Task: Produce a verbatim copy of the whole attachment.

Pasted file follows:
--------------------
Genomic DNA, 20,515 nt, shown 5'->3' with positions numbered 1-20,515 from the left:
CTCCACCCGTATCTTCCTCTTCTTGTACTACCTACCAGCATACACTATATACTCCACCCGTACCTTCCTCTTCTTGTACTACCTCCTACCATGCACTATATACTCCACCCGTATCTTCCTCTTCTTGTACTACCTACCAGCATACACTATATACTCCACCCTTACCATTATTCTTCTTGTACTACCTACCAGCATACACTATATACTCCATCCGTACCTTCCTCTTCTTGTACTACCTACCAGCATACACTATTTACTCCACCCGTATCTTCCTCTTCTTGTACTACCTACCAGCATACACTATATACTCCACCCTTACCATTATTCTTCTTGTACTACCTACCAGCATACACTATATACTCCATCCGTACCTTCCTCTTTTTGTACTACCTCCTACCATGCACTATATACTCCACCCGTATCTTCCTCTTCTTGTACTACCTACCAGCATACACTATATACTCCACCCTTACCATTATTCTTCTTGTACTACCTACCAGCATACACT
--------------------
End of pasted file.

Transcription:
Genomic DNA, 20,515 nt, shown 5'->3' with positions numbered 1-20,515 from the left:
CTCCACCCGTATCTTCCTCTTCTTGTACTACCTACCAGCATACACTATATACTCCACCCGTACCTTCCTCTTCTTGTACTACCTCCTACCATGCACTATATACTCCACCCGTATCTTCCTCTTCTTGTACTACCTACCAGCATACACTATATACTCCACCCTTACCATTATTCTTCTTGTACTACCTACCAGCATACACTATATACTCCATCCGTACCTTCCTCTTCTTGTACTACCTACCAGCATACACTATTTACTCCACCCGTATCTTCCTCTTCTTGTACTACCTACCAGCATACACTATATACTCCACCCTTACCATTATTCTTCTTGTACTACCTACCAGCATACACTATATACTCCATCCGTACCTTCCTCTTTTTGTACTACCTCCTACCATGCACTATATACTCCACCCGTATCTTCCTCTTCTTGTACTACCTACCAGCATACACTATATACTCCACCCTTACCATTATTCTTCTTGTACTACCTACCAGCATACACT